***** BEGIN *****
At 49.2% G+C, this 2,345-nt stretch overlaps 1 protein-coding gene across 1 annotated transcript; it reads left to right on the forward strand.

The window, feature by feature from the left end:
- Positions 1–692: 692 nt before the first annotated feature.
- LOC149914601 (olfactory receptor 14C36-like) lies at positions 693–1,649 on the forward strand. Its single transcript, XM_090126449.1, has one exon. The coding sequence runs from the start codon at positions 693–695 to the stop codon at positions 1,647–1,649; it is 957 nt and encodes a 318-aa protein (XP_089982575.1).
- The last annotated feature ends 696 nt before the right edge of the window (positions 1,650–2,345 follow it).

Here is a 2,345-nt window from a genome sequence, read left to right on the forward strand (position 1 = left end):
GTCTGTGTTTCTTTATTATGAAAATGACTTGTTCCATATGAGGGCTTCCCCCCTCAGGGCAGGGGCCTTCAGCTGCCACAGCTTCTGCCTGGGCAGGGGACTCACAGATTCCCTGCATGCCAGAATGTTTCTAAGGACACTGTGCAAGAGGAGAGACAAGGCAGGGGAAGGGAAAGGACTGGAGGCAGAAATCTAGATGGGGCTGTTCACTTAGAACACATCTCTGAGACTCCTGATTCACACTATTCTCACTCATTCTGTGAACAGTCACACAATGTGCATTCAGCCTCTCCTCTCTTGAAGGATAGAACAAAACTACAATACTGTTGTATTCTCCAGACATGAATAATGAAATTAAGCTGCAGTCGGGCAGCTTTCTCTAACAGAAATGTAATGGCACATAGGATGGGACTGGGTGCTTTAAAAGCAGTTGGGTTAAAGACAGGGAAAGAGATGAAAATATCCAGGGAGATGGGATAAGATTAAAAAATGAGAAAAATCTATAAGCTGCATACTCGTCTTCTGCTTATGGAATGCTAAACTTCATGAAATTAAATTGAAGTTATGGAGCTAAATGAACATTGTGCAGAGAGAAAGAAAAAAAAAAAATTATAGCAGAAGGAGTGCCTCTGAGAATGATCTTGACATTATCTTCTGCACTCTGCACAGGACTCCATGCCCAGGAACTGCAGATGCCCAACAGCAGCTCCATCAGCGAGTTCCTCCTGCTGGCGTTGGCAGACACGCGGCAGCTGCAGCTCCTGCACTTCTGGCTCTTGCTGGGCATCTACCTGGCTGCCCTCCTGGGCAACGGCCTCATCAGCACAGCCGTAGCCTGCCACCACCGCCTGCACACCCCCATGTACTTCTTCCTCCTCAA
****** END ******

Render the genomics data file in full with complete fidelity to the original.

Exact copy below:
At 49.2% G+C, this 2,345-nt stretch overlaps 1 protein-coding gene across 1 annotated transcript; it reads left to right on the forward strand.

The window, feature by feature from the left end:
- Positions 1–692: 692 nt before the first annotated feature.
- LOC149914601 (olfactory receptor 14C36-like) lies at positions 693–1,649 on the forward strand. Its single transcript, XM_090126449.1, has one exon. The coding sequence runs from the start codon at positions 693–695 to the stop codon at positions 1,647–1,649; it is 957 nt and encodes a 318-aa protein (XP_089982575.1).
- The last annotated feature ends 696 nt before the right edge of the window (positions 1,650–2,345 follow it).

Here is a 2,345-nt window from a genome sequence, read left to right on the forward strand (position 1 = left end):
GTCTGTGTTTCTTTATTATGAAAATGACTTGTTCCATATGAGGGCTTCCCCCCTCAGGGCAGGGGCCTTCAGCTGCCACAGCTTCTGCCTGGGCAGGGGACTCACAGATTCCCTGCATGCCAGAATGTTTCTAAGGACACTGTGCAAGAGGAGAGACAAGGCAGGGGAAGGGAAAGGACTGGAGGCAGAAATCTAGATGGGGCTGTTCACTTAGAACACATCTCTGAGACTCCTGATTCACACTATTCTCACTCATTCTGTGAACAGTCACACAATGTGCATTCAGCCTCTCCTCTCTTGAAGGATAGAACAAAACTACAATACTGTTGTATTCTCCAGACATGAATAATGAAATTAAGCTGCAGTCGGGCAGCTTTCTCTAACAGAAATGTAATGGCACATAGGATGGGACTGGGTGCTTTAAAAGCAGTTGGGTTAAAGACAGGGAAAGAGATGAAAATATCCAGGGAGATGGGATAAGATTAAAAAATGAGAAAAATCTATAAGCTGCATACTCGTCTTCTGCTTATGGAATGCTAAACTTCATGAAATTAAATTGAAGTTATGGAGCTAAATGAACATTGTGCAGAGAGAAAGAAAAAAAAAAAATTATAGCAGAAGGAGTGCCTCTGAGAATGATCTTGACATTATCTTCTGCACTCTGCACAGGACTCCATGCCCAGGAACTGCAGATGCCCAACAGCAGCTCCATCAGCGAGTTCCTCCTGCTGGCGTTGGCAGACACGCGGCAGCTGCAGCTCCTGCACTTCTGGCTCTTGCTGGGCATCTACCTGGCTGCCCTCCTGGGCAACGGCCTCATCAGCACAGCCGTAGCCTGCCACCACCGCCTGCACACCCCCATGTACTTCTTCCTCCTCAA